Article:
With the struggle continuing in outflows from its financial markets, Indonesia seems to be losing its GDP momentum that it had picked up last quarter. While the Indonesian market saw its gross domestic product (GDP) grow 5.17 per cent in the July-September quarter from the year before, the April-June quarter has had the fastest pace since 2013.
Andry Asmoro, Bank Mandiri's economist, stated that, "The global challenge is still huge and prioritising stability over growth remains relevant in the current environment”. He added that the central bank's monetary position were not likely to be affected by the third quarter GDP figures.
With the United States versus China trade war looming large, most of the Southeast Asian region is expected to feel the brunt. That said, Indonesia, not yet being too closely integrated with the global production supply chain, is predicted to be among the nations that would be affected the least. The rupiah, however, could stoop to its lowest strength in 20 years because of the pressure mounting on the country’s economy due to the depletions from the bond and stock markets.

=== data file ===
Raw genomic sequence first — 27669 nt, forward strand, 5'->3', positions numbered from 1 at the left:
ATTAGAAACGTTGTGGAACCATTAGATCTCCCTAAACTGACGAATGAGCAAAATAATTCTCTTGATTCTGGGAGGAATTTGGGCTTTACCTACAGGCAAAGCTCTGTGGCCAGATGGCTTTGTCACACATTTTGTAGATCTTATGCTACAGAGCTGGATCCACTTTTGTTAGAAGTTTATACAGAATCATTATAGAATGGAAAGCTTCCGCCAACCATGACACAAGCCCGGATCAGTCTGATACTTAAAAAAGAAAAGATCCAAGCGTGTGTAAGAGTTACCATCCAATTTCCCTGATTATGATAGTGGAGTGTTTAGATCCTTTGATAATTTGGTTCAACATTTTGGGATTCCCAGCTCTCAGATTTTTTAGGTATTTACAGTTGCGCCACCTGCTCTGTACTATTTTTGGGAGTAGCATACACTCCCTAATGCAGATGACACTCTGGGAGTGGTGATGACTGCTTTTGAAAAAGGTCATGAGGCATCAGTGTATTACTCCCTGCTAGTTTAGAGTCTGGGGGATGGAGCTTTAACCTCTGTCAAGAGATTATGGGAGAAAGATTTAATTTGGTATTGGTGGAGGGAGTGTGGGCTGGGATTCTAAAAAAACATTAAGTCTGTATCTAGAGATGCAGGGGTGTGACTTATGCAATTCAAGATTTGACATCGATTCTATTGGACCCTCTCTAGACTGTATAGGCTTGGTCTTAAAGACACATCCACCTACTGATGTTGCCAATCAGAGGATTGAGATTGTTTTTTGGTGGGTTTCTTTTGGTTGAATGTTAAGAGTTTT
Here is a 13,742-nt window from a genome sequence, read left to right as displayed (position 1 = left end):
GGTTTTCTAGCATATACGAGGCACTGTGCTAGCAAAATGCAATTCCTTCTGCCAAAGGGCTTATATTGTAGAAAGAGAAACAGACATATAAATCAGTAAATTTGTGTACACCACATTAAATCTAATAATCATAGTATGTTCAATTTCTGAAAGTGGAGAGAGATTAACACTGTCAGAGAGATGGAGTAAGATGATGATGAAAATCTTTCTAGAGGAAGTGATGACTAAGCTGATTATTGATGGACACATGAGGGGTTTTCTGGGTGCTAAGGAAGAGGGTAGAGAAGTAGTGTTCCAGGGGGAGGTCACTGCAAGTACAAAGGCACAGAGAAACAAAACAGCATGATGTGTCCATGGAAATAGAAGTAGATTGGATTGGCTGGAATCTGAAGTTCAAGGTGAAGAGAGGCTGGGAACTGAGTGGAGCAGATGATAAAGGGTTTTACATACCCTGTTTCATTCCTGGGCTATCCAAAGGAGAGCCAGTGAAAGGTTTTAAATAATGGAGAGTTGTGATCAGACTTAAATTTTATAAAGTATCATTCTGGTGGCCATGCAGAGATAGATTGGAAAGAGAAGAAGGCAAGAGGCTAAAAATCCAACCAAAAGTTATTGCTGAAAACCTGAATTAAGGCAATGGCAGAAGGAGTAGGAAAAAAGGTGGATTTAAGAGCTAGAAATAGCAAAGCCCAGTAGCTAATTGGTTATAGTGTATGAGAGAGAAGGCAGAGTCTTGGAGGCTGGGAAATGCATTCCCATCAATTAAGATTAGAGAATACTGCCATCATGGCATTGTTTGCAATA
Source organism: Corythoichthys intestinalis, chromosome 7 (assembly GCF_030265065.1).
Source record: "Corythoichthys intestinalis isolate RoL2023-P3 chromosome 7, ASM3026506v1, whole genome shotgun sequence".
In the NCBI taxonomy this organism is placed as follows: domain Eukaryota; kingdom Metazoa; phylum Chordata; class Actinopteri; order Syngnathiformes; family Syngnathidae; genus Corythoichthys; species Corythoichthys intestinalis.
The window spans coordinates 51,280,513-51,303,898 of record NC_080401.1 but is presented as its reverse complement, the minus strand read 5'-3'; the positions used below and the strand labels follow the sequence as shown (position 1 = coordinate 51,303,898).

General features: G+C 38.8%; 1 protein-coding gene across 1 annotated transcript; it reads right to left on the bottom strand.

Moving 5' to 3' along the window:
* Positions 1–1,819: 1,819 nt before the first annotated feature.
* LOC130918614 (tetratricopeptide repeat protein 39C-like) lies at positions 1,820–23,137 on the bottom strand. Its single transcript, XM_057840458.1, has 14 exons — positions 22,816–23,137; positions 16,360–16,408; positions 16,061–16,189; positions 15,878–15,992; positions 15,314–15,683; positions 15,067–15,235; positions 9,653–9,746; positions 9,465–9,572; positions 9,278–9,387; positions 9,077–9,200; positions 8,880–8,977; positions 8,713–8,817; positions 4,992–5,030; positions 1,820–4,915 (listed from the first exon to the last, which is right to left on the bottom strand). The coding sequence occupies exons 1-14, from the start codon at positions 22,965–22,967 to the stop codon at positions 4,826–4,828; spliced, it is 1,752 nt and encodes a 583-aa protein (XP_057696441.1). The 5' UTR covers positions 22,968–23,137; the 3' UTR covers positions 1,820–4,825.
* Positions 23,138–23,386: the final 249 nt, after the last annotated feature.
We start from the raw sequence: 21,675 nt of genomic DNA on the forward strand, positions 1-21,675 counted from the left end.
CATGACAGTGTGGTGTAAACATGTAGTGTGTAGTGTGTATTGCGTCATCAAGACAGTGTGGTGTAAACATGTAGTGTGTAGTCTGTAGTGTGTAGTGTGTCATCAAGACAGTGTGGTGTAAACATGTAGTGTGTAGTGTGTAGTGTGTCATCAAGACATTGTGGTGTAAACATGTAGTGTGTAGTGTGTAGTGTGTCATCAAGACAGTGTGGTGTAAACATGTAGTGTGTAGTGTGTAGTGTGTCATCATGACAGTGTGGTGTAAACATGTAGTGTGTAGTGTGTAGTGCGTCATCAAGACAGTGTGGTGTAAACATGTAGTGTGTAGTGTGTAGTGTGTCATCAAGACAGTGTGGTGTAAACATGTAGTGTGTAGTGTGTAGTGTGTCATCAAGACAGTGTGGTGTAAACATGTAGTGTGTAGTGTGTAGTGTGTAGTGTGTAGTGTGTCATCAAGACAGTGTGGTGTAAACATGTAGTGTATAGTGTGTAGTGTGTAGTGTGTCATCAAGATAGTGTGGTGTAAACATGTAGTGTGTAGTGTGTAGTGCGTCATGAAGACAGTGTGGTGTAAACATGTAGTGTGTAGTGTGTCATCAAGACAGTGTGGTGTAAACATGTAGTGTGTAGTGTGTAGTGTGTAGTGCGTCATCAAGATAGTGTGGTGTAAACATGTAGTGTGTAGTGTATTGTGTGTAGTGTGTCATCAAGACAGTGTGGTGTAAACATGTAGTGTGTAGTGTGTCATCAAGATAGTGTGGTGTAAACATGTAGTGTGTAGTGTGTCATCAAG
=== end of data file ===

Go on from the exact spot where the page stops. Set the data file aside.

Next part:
While analysts were of the opinion that Bank Indonesia's (BI) higher loaning costs could lead to sluggish medium-term consumption, prior to the release of the GDP data, BI officials said that there need not be any correlation between their rate hikes and the Q3 numbers. What could further stagger the growth is the stance of the government which seems to have put a halt on infrastructure projects and increased The government has also delayed infrastructure projects and raised the cost of a vast variety of consumer goods.
While the government predicts growth at 5.3 per cent for next year, the projection might falter owing to the current scenario in the market. Moreover, for this year, while the official growth target is 5.4 per cent, Finance Minister, Mulyani Indrawati stated in the parliament last month that the numbers were likely to be around 5.14 per cent.
Indonesia is part of the many countries today that are trying to strike the right balance between growth and stability in the midst of volatility and economic disruption. For emerging markets that are yet to reach a certain level of maturity, the way ahead still seems long and riddled with uncertainty.